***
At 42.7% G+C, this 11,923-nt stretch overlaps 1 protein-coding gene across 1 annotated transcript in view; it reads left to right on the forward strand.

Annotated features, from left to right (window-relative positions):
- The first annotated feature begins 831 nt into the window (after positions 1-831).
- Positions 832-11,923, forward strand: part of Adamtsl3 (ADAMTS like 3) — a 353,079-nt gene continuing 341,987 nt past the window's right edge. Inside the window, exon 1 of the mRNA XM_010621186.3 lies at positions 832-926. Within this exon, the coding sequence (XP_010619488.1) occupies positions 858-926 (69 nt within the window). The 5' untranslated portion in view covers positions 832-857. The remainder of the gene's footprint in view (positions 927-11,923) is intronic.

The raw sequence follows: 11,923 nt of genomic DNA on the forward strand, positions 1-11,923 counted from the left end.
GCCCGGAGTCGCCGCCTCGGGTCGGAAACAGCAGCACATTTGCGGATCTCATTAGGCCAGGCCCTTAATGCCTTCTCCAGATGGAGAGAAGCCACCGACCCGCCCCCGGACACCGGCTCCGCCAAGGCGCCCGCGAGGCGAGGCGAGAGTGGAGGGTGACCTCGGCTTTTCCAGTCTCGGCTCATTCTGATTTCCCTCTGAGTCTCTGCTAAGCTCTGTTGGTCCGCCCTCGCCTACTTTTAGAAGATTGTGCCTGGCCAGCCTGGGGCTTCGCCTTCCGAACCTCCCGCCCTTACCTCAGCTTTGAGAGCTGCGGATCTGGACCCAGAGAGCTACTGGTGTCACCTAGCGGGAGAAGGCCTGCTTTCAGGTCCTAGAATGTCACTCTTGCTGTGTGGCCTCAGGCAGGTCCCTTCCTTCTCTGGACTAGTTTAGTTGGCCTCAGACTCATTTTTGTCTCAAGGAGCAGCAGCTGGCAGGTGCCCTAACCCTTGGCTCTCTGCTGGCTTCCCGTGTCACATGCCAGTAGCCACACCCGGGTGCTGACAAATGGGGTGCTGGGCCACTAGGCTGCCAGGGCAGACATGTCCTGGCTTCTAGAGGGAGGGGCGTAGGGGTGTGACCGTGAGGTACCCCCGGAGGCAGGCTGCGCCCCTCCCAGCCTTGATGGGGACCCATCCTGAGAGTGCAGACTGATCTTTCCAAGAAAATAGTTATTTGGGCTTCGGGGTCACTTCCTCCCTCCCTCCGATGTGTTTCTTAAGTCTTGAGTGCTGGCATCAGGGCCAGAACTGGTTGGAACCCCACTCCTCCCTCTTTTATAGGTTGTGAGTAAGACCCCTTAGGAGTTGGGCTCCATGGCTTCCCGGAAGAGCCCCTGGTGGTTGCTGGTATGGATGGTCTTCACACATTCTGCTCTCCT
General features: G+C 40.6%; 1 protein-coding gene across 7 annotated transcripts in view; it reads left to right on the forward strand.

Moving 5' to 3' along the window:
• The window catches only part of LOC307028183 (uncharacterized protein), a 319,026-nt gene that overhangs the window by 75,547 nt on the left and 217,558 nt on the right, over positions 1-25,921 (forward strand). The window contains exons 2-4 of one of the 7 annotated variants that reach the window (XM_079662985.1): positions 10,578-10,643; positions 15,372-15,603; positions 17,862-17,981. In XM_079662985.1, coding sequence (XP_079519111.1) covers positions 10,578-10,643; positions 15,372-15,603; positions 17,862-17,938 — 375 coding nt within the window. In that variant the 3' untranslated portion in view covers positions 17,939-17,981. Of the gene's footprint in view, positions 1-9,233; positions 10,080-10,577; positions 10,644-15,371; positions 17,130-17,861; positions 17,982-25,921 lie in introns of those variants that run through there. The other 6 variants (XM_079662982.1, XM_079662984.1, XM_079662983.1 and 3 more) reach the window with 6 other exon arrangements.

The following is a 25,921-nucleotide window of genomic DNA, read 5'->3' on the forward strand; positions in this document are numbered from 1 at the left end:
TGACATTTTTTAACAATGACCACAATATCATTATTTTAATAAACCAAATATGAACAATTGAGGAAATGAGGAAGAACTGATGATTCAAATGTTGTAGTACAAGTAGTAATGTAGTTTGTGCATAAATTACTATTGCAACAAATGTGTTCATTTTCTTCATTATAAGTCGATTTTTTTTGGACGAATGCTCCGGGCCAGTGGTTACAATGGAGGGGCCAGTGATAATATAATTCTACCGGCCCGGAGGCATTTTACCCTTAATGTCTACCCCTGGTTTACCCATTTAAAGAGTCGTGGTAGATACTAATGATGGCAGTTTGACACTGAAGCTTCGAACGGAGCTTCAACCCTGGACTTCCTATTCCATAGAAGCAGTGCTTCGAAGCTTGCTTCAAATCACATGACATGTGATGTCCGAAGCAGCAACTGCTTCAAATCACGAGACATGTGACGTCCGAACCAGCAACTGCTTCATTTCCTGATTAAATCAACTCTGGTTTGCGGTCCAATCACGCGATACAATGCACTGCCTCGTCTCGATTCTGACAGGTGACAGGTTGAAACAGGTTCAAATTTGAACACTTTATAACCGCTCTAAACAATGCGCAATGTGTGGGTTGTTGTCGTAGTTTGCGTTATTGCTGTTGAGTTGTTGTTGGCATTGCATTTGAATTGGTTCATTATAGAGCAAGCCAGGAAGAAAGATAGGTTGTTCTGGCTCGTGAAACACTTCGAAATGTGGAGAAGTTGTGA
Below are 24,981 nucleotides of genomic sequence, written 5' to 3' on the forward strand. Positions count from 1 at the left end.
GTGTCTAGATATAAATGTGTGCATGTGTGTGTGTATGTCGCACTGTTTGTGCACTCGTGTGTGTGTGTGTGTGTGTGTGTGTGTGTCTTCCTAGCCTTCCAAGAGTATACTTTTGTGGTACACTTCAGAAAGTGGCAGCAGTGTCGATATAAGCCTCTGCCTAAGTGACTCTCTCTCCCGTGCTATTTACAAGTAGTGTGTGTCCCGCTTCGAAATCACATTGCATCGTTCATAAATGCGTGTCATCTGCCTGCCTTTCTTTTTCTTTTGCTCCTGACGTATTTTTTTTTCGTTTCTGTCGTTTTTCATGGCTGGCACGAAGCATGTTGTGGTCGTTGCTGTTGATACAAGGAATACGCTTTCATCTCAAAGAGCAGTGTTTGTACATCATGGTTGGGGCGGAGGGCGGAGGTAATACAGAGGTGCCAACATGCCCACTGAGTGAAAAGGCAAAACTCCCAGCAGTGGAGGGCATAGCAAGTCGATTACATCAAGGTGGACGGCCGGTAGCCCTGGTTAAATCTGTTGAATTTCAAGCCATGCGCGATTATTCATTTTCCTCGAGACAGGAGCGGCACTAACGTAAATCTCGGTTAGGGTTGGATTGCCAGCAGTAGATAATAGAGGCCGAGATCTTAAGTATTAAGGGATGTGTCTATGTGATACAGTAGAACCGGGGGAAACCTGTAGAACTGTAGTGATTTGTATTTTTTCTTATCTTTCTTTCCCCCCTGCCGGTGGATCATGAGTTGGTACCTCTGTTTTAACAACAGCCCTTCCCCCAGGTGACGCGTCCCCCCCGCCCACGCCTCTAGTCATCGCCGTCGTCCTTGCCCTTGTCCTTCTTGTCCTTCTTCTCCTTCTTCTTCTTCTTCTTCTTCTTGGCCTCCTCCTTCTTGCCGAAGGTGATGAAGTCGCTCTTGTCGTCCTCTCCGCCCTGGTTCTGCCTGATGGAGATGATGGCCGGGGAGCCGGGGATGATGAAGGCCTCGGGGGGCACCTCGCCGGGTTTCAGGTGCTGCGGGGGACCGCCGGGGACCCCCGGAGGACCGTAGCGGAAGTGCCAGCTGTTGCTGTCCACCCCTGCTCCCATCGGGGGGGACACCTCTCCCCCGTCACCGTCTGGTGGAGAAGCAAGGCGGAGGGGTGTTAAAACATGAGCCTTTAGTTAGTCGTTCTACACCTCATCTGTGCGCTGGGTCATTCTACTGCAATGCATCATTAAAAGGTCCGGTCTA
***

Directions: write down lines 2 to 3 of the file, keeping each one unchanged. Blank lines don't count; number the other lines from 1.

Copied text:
Annotated features, from left to right (window-relative positions):
- The first annotated feature begins 831 nt into the window (after positions 1-831).